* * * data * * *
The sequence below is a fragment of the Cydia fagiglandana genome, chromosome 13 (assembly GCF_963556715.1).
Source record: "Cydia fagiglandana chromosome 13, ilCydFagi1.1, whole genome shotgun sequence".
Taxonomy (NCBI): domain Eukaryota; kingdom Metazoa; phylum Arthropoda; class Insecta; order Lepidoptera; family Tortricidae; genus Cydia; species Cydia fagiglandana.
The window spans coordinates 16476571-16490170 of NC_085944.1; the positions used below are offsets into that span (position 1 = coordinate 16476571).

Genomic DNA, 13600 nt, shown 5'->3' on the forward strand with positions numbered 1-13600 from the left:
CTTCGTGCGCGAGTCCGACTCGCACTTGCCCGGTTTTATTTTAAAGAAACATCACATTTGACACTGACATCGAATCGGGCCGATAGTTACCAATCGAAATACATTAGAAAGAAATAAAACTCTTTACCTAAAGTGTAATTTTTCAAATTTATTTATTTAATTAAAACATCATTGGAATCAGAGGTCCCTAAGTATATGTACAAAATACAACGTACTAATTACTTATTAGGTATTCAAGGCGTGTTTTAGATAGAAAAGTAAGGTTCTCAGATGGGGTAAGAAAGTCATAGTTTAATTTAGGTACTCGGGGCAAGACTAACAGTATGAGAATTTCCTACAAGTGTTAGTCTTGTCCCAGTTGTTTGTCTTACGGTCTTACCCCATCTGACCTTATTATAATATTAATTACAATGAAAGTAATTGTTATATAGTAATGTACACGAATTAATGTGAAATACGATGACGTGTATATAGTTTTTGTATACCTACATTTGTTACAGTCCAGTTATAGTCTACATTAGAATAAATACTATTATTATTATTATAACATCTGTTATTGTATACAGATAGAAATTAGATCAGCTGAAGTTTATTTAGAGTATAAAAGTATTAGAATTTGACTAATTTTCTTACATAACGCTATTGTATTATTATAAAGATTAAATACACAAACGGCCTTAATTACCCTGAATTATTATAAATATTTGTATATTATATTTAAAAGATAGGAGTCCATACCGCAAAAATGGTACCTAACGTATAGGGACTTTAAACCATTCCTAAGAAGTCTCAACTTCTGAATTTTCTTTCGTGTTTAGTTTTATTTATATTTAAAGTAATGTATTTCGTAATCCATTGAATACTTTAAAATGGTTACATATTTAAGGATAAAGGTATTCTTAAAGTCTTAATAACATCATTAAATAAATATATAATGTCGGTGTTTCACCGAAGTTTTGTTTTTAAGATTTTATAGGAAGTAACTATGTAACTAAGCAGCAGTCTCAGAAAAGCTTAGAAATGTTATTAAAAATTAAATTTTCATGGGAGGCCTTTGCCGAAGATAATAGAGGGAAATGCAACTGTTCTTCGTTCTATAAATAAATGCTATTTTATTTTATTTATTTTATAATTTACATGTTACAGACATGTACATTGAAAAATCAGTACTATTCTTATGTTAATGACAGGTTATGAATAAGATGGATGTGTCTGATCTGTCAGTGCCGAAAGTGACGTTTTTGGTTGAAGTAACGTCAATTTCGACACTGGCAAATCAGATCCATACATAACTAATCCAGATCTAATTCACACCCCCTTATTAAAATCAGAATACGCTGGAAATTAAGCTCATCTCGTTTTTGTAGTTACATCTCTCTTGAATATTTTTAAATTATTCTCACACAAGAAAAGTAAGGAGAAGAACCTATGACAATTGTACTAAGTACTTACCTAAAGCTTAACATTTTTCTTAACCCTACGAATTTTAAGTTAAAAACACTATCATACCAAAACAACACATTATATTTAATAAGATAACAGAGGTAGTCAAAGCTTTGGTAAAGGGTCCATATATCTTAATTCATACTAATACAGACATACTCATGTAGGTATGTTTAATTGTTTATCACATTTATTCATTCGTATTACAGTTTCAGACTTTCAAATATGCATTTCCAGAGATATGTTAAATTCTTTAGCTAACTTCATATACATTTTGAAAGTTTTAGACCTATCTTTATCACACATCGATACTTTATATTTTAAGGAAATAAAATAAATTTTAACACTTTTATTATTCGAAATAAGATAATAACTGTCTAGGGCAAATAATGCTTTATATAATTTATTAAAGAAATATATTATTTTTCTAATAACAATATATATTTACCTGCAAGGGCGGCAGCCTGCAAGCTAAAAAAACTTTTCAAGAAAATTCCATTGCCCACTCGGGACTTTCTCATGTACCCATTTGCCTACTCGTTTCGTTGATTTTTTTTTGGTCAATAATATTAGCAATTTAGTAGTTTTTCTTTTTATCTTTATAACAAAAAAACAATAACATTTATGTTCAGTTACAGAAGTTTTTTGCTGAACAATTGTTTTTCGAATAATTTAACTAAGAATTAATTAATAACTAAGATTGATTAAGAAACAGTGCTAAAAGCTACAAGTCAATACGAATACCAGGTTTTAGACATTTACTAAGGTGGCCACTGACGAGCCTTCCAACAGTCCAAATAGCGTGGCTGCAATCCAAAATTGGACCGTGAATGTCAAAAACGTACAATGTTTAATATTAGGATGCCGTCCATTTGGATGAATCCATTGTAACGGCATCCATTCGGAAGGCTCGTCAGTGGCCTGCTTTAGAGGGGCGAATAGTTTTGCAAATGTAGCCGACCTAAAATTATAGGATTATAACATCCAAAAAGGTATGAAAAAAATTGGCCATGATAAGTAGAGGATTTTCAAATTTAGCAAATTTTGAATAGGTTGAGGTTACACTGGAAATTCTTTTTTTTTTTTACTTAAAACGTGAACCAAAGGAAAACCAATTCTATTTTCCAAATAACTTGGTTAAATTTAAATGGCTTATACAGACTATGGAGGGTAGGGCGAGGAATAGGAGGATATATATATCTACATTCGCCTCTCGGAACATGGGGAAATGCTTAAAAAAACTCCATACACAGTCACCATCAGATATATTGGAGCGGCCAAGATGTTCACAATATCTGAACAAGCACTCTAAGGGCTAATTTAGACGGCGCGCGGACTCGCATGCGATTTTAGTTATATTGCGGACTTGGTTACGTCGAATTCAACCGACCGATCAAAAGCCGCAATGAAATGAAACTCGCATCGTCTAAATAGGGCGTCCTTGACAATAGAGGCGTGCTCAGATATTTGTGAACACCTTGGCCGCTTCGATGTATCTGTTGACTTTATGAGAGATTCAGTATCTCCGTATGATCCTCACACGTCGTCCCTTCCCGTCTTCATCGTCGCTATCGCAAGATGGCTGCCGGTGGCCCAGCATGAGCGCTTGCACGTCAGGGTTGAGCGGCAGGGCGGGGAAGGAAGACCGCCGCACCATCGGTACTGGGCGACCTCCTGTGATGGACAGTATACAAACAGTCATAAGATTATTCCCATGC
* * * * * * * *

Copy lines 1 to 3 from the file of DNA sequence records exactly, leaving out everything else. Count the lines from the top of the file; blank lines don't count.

The sequence below is a fragment of the Cydia fagiglandana genome, chromosome 13 (assembly GCF_963556715.1).
Source record: "Cydia fagiglandana chromosome 13, ilCydFagi1.1, whole genome shotgun sequence".
Taxonomy (NCBI): domain Eukaryota; kingdom Metazoa; phylum Arthropoda; class Insecta; order Lepidoptera; family Tortricidae; genus Cydia; species Cydia fagiglandana.